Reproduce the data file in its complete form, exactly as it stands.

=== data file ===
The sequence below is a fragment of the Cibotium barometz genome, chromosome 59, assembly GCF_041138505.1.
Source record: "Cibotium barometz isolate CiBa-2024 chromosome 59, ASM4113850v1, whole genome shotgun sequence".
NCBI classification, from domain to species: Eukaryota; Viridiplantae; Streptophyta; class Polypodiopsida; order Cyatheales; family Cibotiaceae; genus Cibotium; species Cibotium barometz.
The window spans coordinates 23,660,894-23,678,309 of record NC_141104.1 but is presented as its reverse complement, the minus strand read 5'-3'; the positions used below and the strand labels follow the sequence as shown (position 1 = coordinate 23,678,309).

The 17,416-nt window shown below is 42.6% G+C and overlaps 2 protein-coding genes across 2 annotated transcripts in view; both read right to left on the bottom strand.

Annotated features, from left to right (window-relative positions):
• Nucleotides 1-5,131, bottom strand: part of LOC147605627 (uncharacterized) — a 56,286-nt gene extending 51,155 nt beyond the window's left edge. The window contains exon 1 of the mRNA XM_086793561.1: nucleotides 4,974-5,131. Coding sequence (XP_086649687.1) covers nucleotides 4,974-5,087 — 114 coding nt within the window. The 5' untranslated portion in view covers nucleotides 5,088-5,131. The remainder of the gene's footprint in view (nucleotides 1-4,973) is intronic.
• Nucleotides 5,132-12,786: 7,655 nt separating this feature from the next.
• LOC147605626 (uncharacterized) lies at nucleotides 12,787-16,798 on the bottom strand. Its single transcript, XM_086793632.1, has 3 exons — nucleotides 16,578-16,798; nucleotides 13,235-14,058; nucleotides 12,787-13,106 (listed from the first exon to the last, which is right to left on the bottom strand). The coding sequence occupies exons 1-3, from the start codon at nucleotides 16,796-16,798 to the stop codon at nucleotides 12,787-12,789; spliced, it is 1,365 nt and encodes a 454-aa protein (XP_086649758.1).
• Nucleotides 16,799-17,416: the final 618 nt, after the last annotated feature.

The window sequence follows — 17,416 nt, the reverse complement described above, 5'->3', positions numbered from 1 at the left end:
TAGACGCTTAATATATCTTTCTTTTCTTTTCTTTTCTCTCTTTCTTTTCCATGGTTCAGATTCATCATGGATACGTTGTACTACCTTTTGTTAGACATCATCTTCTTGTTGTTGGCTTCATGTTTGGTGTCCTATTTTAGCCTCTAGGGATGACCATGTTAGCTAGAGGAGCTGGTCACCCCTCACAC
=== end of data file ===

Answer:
The sequence below is a fragment of the Cibotium barometz genome, chromosome 59, assembly GCF_041138505.1.
Source record: "Cibotium barometz isolate CiBa-2024 chromosome 59, ASM4113850v1, whole genome shotgun sequence".
NCBI classification, from domain to species: Eukaryota; Viridiplantae; Streptophyta; class Polypodiopsida; order Cyatheales; family Cibotiaceae; genus Cibotium; species Cibotium barometz.
The window spans coordinates 23,660,894-23,678,309 of record NC_141104.1 but is presented as its reverse complement, the minus strand read 5'-3'; the positions used below and the strand labels follow the sequence as shown (position 1 = coordinate 23,678,309).

The 17,416-nt window shown below is 42.6% G+C and overlaps 2 protein-coding genes across 2 annotated transcripts in view; both read right to left on the bottom strand.

Annotated features, from left to right (window-relative positions):
• Nucleotides 1-5,131, bottom strand: part of LOC147605627 (uncharacterized) — a 56,286-nt gene extending 51,155 nt beyond the window's left edge. The window contains exon 1 of the mRNA XM_086793561.1: nucleotides 4,974-5,131. Coding sequence (XP_086649687.1) covers nucleotides 4,974-5,087 — 114 coding nt within the window. The 5' untranslated portion in view covers nucleotides 5,088-5,131. The remainder of the gene's footprint in view (nucleotides 1-4,973) is intronic.
• Nucleotides 5,132-12,786: 7,655 nt separating this feature from the next.
• LOC147605626 (uncharacterized) lies at nucleotides 12,787-16,798 on the bottom strand. Its single transcript, XM_086793632.1, has 3 exons — nucleotides 16,578-16,798; nucleotides 13,235-14,058; nucleotides 12,787-13,106 (listed from the first exon to the last, which is right to left on the bottom strand). The coding sequence occupies exons 1-3, from the start codon at nucleotides 16,796-16,798 to the stop codon at nucleotides 12,787-12,789; spliced, it is 1,365 nt and encodes a 454-aa protein (XP_086649758.1).
• Nucleotides 16,799-17,416: the final 618 nt, after the last annotated feature.

The window sequence follows — 17,416 nt, the reverse complement described above, 5'->3', positions numbered from 1 at the left end:
TAGACGCTTAATATATCTTTCTTTTCTTTTCTTTTCTCTCTTTCTTTTCCATGGTTCAGATTCATCATGGATACGTTGTACTACCTTTTGTTAGACATCATCTTCTTGTTGTTGGCTTCATGTTTGGTGTCCTATTTTAGCCTCTAGGGATGACCATGTTAGCTAGAGGAGCTGGTCACCCCTCACAC